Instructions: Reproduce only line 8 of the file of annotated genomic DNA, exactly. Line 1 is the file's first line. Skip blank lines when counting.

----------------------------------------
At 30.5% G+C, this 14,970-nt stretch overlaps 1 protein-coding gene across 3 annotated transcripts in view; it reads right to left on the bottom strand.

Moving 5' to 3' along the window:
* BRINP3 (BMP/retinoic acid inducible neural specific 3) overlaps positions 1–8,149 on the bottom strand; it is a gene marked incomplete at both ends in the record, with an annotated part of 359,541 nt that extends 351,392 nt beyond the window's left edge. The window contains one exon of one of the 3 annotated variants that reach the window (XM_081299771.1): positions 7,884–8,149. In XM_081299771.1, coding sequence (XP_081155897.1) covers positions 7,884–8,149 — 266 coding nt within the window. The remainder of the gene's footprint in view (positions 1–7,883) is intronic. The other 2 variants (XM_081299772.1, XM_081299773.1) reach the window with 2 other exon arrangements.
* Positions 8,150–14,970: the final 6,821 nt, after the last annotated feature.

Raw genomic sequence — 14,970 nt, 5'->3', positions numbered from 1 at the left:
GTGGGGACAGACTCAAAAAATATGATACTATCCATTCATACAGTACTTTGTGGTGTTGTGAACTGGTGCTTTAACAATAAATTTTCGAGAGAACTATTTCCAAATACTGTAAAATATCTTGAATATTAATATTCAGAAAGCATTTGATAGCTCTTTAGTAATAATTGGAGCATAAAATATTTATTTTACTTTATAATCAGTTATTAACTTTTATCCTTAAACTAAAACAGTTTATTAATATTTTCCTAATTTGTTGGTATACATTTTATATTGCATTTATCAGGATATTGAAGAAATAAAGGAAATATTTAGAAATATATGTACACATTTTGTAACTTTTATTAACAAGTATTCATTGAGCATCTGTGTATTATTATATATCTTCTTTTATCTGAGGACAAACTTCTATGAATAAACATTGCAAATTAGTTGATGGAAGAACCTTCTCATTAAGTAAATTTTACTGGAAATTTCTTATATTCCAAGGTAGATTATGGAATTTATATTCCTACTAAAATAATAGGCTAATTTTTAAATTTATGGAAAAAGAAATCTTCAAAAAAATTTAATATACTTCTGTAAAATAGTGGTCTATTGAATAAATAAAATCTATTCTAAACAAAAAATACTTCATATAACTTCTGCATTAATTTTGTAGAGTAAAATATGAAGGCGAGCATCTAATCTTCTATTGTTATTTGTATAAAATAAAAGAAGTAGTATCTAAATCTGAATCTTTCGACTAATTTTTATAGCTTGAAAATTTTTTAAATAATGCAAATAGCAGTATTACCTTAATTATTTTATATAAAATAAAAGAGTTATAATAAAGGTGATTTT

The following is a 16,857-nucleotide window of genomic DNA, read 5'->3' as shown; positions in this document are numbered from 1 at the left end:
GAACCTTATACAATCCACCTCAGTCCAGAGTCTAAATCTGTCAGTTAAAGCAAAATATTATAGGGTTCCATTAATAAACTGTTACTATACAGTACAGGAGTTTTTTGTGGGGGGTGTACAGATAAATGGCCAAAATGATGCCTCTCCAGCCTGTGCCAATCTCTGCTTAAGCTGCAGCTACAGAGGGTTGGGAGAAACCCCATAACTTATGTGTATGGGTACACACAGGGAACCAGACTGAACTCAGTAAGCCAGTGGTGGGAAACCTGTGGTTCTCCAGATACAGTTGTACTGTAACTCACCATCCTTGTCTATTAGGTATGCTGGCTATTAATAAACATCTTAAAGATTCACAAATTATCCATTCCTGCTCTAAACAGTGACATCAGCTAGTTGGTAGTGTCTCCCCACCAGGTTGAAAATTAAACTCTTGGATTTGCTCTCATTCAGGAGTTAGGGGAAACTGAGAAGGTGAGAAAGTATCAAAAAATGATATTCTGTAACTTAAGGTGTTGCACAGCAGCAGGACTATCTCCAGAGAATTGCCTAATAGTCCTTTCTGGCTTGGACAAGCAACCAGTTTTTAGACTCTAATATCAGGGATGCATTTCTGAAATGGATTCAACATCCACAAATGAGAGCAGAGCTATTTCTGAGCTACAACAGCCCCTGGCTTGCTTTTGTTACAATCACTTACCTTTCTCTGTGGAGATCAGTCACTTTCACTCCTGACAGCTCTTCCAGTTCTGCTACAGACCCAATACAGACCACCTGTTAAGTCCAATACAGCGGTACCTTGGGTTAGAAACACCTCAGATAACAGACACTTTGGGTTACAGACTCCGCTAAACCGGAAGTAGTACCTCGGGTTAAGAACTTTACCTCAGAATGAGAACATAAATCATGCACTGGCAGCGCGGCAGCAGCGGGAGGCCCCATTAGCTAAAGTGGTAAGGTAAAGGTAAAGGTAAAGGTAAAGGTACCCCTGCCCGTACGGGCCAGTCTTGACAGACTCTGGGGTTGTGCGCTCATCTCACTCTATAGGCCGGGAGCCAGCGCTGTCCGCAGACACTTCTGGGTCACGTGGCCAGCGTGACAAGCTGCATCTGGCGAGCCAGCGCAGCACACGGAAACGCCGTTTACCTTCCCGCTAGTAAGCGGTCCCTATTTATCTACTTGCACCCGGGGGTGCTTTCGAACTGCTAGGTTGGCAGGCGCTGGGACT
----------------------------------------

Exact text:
GAACCTTATACAATCCACCTCAGTCCAGAGTCTAAATCTGTCAGTTAAAGCAAAATATTATAGGGTTCCATTAATAAACTGTTACTATACAGTACAGGAGTTTTTTGTGGGGGGTGTACAGATAAATGGCCAAAATGATGCCTCTCCAGCCTGTGCCAATCTCTGCTTAAGCTGCAGCTACAGAGGGTTGGGAGAAACCCCATAACTTATGTGTATGGGTACACACAGGGAACCAGACTGAACTCAGTAAGCCAGTGGTGGGAAACCTGTGGTTCTCCAGATACAGTTGTACTGTAACTCACCATCCTTGTCTATTAGGTATGCTGGCTATTAATAAACATCTTAAAGATTCACAAATTATCCATTCCTGCTCTAAACAGTGACATCAGCTAGTTGGTAGTGTCTCCCCACCAGGTTGAAAATTAAACTCTTGGATTTGCTCTCATTCAGGAGTTAGGGGAAACTGAGAAGGTGAGAAAGTATCAAAAAATGATATTCTGTAACTTAAGGTGTTGCACAGCAGCAGGACTATCTCCAGAGAATTGCCTAATAGTCCTTTCTGGCTTGGACAAGCAACCAGTTTTTAGACTCTAATATCAGGGATGCATTTCTGAAATGGATTCAACATCCACAAATGAGAGCAGAGCTATTTCTGAGCTACAACAGCCCCTGGCTTGCTTTTGTTACAATCACTTACCTTTCTCTGTGGAGATCAGTCACTTTCACTCCTGACAGCTCTTCCAGTTCTGCTACAGACCCAATACAGACCACCTGTTAAGTCCAATACAGCGGTACCTTGGGTTAGAAACACCTCAGATAACAGACACTTTGGGTTACAGACTCCGCTAAACCGGAAGTAGTACCTCGGGTTAAGAACTTTACCTCAGAATGAGAACATAAATCATGCACTGGCAGCGCGGCAGCAGCGGGAGGCCCCATTAGCTAAAGTGGTAAGGTAAAGGTAAAGGTAAAGGTAAAGGTACCCCTGCCCGTACGGGCCAGTCTTGACAGACTCTGGGGTTGTGCGCTCATCTCACTCTATAGGCCGGGAGCCAGCGCTGTCCGCAGACACTTCTGGGTCACGTGGCCAGCGTGACAAGCTGCATCTGGCGAGCCAGCGCAGCACACGGAAACGCCGTTTACCTTCCCGCTAGTAAGCGGTCCCTATTTATCTACTTGCACCCGGGGGTGCTTTCGAACTGCTAGGTTGGCAGGCGCTGGGACT